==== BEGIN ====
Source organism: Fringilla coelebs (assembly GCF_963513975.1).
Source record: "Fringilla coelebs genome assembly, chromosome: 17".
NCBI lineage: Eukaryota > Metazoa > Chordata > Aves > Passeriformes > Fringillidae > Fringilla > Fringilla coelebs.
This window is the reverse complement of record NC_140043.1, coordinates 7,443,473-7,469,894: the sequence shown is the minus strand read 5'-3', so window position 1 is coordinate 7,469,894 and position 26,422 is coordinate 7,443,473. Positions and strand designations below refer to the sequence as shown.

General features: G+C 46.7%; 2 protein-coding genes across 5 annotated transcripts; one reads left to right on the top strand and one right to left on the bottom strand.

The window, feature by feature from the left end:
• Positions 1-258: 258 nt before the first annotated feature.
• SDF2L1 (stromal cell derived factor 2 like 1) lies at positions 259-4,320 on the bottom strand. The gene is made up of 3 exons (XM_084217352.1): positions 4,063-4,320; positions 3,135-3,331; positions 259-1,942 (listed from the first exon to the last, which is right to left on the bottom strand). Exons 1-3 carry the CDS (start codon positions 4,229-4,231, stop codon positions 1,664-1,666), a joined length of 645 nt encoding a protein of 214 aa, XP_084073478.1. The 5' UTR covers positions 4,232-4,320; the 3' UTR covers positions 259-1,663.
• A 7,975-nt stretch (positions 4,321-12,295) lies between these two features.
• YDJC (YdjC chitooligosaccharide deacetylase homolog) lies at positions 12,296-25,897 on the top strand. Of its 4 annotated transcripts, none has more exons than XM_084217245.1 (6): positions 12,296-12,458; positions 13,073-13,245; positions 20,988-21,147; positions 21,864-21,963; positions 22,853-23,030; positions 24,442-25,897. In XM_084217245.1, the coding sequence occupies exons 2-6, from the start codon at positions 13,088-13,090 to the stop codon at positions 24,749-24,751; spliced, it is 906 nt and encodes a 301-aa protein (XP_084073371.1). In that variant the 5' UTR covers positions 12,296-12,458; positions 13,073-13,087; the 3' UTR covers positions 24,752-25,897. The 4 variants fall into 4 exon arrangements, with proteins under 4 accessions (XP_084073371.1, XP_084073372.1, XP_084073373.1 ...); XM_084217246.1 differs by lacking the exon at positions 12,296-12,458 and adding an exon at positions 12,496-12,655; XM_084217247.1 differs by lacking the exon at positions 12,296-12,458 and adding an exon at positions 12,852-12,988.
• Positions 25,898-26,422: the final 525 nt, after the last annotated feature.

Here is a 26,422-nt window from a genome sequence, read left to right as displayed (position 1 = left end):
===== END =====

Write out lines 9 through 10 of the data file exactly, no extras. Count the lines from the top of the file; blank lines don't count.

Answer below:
• A 7,975-nt stretch (positions 4,321-12,295) lies between these two features.
• YDJC (YdjC chitooligosaccharide deacetylase homolog) lies at positions 12,296-25,897 on the top strand. Of its 4 annotated transcripts, none has more exons than XM_084217245.1 (6): positions 12,296-12,458; positions 13,073-13,245; positions 20,988-21,147; positions 21,864-21,963; positions 22,853-23,030; positions 24,442-25,897. In XM_084217245.1, the coding sequence occupies exons 2-6, from the start codon at positions 13,088-13,090 to the stop codon at positions 24,749-24,751; spliced, it is 906 nt and encodes a 301-aa protein (XP_084073371.1). In that variant the 5' UTR covers positions 12,296-12,458; positions 13,073-13,087; the 3' UTR covers positions 24,752-25,897. The 4 variants fall into 4 exon arrangements, with proteins under 4 accessions (XP_084073371.1, XP_084073372.1, XP_084073373.1 ...); XM_084217246.1 differs by lacking the exon at positions 12,296-12,458 and adding an exon at positions 12,496-12,655; XM_084217247.1 differs by lacking the exon at positions 12,296-12,458 and adding an exon at positions 12,852-12,988.